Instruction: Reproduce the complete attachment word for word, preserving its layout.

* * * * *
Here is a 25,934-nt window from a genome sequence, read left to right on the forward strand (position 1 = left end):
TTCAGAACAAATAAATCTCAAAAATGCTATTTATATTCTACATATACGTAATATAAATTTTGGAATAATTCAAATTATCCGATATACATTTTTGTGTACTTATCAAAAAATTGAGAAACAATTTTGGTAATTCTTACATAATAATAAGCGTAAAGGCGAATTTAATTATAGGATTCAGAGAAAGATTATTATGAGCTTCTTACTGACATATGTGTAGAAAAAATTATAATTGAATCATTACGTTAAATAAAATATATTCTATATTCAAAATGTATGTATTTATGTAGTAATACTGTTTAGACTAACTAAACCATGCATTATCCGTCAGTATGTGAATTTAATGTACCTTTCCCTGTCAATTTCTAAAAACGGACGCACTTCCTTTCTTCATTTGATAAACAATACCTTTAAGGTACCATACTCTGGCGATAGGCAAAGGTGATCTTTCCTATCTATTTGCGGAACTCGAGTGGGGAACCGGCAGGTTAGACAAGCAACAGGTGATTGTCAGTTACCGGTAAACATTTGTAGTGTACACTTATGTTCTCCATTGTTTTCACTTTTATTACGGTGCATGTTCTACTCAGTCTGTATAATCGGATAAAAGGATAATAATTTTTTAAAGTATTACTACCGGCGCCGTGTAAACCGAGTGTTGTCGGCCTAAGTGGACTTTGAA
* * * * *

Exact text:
Here is a 25,934-nt window from a genome sequence, read left to right on the forward strand (position 1 = left end):
TTCAGAACAAATAAATCTCAAAAATGCTATTTATATTCTACATATACGTAATATAAATTTTGGAATAATTCAAATTATCCGATATACATTTTTGTGTACTTATCAAAAAATTGAGAAACAATTTTGGTAATTCTTACATAATAATAAGCGTAAAGGCGAATTTAATTATAGGATTCAGAGAAAGATTATTATGAGCTTCTTACTGACATATGTGTAGAAAAAATTATAATTGAATCATTACGTTAAATAAAATATATTCTATATTCAAAATGTATGTATTTATGTAGTAATACTGTTTAGACTAACTAAACCATGCATTATCCGTCAGTATGTGAATTTAATGTACCTTTCCCTGTCAATTTCTAAAAACGGACGCACTTCCTTTCTTCATTTGATAAACAATACCTTTAAGGTACCATACTCTGGCGATAGGCAAAGGTGATCTTTCCTATCTATTTGCGGAACTCGAGTGGGGAACCGGCAGGTTAGACAAGCAACAGGTGATTGTCAGTTACCGGTAAACATTTGTAGTGTACACTTATGTTCTCCATTGTTTTCACTTTTATTACGGTGCATGTTCTACTCAGTCTGTATAATCGGATAAAAGGATAATAATTTTTTAAAGTATTACTACCGGCGCCGTGTAAACCGAGTGTTGTCGGCCTAAGTGGACTTTGAA